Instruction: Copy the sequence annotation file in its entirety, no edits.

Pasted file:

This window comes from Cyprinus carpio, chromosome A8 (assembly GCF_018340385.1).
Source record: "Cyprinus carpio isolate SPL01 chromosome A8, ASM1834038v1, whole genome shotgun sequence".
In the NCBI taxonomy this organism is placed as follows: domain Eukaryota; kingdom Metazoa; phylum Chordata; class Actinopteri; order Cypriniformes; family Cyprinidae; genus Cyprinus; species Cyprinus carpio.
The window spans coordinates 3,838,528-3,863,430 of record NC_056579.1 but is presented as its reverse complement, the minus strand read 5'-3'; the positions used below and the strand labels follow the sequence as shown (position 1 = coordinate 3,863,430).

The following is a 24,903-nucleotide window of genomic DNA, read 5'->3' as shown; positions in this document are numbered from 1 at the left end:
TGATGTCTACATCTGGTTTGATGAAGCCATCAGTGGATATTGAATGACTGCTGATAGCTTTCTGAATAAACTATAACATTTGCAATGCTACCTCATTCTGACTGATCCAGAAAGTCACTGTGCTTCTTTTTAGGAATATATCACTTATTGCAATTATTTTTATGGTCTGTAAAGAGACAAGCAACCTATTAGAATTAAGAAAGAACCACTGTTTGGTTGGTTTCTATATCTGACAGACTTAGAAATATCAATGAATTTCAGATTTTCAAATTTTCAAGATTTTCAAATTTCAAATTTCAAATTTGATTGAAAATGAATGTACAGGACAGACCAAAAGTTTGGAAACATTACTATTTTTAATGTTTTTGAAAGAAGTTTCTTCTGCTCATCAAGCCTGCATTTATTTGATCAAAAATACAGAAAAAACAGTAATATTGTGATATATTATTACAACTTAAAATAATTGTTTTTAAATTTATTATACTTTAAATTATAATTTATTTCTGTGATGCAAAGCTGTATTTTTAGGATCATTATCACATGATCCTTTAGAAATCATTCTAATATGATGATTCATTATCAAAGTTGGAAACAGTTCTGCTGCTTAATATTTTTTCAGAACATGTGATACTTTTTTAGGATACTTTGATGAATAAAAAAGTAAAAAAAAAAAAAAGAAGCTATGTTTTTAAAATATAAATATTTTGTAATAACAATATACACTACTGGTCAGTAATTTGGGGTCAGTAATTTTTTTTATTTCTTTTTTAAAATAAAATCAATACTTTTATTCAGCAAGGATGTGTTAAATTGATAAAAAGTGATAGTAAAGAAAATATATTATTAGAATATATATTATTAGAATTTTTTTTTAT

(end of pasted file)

This window comes from Cyprinus carpio, chromosome A8 (assembly GCF_018340385.1).
Source record: "Cyprinus carpio isolate SPL01 chromosome A8, ASM1834038v1, whole genome shotgun sequence".
In the NCBI taxonomy this organism is placed as follows: domain Eukaryota; kingdom Metazoa; phylum Chordata; class Actinopteri; order Cypriniformes; family Cyprinidae; genus Cyprinus; species Cyprinus carpio.
The window spans coordinates 3,838,528-3,863,430 of record NC_056579.1 but is presented as its reverse complement, the minus strand read 5'-3'; the positions used below and the strand labels follow the sequence as shown (position 1 = coordinate 3,863,430).

The following is a 24,903-nucleotide window of genomic DNA, read 5'->3' as shown; positions in this document are numbered from 1 at the left end:
TGATGTCTACATCTGGTTTGATGAAGCCATCAGTGGATATTGAATGACTGCTGATAGCTTTCTGAATAAACTATAACATTTGCAATGCTACCTCATTCTGACTGATCCAGAAAGTCACTGTGCTTCTTTTTAGGAATATATCACTTATTGCAATTATTTTTATGGTCTGTAAAGAGACAAGCAACCTATTAGAATTAAGAAAGAACCACTGTTTGGTTGGTTTCTATATCTGACAGACTTAGAAATATCAATGAATTTCAGATTTTCAAATTTTCAAGATTTTCAAATTTCAAATTTCAAATTTGATTGAAAATGAATGTACAGGACAGACCAAAAGTTTGGAAACATTACTATTTTTAATGTTTTTGAAAGAAGTTTCTTCTGCTCATCAAGCCTGCATTTATTTGATCAAAAATACAGAAAAAACAGTAATATTGTGATATATTATTACAACTTAAAATAATTGTTTTTAAATTTATTATACTTTAAATTATAATTTATTTCTGTGATGCAAAGCTGTATTTTTAGGATCATTATCACATGATCCTTTAGAAATCATTCTAATATGATGATTCATTATCAAAGTTGGAAACAGTTCTGCTGCTTAATATTTTTTCAGAACATGTGATACTTTTTTAGGATACTTTGATGAATAAAAAAGTAAAAAAAAAAAAAAGAAGCTATGTTTTTAAAATATAAATATTTTGTAATAACAATATACACTACTGGTCAGTAATTTGGGGTCAGTAATTTTTTTTATTTCTTTTTTAAAATAAAATCAATACTTTTATTCAGCAAGGATGTGTTAAATTGATAAAAAGTGATAGTAAAGAAAATATATTATTAGAATATATATTATTAGAATTTTTTTTTAT